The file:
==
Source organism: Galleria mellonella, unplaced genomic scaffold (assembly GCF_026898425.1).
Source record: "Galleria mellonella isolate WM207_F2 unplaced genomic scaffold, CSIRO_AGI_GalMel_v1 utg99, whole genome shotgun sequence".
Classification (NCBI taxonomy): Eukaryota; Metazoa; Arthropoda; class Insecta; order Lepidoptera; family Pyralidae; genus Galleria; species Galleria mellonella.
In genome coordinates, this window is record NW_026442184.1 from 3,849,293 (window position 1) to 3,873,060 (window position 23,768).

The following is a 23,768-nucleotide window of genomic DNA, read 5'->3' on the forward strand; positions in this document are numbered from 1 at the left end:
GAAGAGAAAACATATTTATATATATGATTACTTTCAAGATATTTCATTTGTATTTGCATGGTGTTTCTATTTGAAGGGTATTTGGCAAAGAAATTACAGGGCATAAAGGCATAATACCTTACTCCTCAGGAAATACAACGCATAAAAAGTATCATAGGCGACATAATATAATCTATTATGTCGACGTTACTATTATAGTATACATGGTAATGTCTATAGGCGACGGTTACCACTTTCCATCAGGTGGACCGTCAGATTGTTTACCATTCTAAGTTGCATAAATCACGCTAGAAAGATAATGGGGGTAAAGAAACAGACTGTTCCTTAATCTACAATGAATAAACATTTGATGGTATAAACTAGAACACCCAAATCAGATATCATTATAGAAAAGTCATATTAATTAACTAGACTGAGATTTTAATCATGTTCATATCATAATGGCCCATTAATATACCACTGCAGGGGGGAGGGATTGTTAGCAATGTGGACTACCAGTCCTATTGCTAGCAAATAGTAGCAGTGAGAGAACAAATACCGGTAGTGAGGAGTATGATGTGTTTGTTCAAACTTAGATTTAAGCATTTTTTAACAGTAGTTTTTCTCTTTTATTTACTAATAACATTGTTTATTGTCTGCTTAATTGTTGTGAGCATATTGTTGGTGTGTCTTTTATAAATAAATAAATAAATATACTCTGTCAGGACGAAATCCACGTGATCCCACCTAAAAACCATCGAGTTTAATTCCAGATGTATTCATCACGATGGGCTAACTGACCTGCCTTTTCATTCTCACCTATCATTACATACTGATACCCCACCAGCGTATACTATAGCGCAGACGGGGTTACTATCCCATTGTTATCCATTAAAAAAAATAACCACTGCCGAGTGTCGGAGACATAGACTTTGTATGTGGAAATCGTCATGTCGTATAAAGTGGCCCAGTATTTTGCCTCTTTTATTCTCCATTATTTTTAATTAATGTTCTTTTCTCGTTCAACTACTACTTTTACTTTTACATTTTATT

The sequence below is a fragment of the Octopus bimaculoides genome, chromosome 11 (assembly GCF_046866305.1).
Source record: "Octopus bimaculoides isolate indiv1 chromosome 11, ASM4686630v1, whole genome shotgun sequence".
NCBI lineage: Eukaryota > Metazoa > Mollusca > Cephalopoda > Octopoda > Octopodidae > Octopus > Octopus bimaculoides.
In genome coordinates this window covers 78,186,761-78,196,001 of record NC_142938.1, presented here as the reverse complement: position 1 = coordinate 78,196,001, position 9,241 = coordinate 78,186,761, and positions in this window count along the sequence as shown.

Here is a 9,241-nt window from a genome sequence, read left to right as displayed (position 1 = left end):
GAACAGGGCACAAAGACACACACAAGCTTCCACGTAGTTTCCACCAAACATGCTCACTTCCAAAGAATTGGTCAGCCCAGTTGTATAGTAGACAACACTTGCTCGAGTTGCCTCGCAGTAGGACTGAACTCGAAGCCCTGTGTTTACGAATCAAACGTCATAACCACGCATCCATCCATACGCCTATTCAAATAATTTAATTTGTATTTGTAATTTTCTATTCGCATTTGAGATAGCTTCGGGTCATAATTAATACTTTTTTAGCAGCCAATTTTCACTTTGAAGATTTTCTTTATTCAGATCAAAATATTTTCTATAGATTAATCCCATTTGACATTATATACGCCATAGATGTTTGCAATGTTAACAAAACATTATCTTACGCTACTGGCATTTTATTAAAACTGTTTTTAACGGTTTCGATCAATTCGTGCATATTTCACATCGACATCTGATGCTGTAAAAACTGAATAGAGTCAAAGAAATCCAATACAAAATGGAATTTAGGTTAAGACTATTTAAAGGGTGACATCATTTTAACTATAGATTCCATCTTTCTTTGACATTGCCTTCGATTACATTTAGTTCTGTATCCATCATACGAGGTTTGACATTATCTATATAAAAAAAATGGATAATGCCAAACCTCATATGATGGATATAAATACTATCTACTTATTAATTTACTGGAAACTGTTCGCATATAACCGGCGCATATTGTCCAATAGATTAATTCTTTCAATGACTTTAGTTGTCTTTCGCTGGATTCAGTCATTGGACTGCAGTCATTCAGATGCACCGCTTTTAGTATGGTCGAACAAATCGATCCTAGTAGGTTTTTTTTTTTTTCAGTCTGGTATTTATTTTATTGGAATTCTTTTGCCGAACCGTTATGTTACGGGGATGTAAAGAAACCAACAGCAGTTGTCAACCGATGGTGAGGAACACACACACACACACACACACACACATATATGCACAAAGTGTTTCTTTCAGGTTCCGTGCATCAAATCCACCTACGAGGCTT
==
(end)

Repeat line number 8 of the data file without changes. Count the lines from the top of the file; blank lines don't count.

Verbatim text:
Source record: "Octopus bimaculoides isolate indiv1 chromosome 11, ASM4686630v1, whole genome shotgun sequence".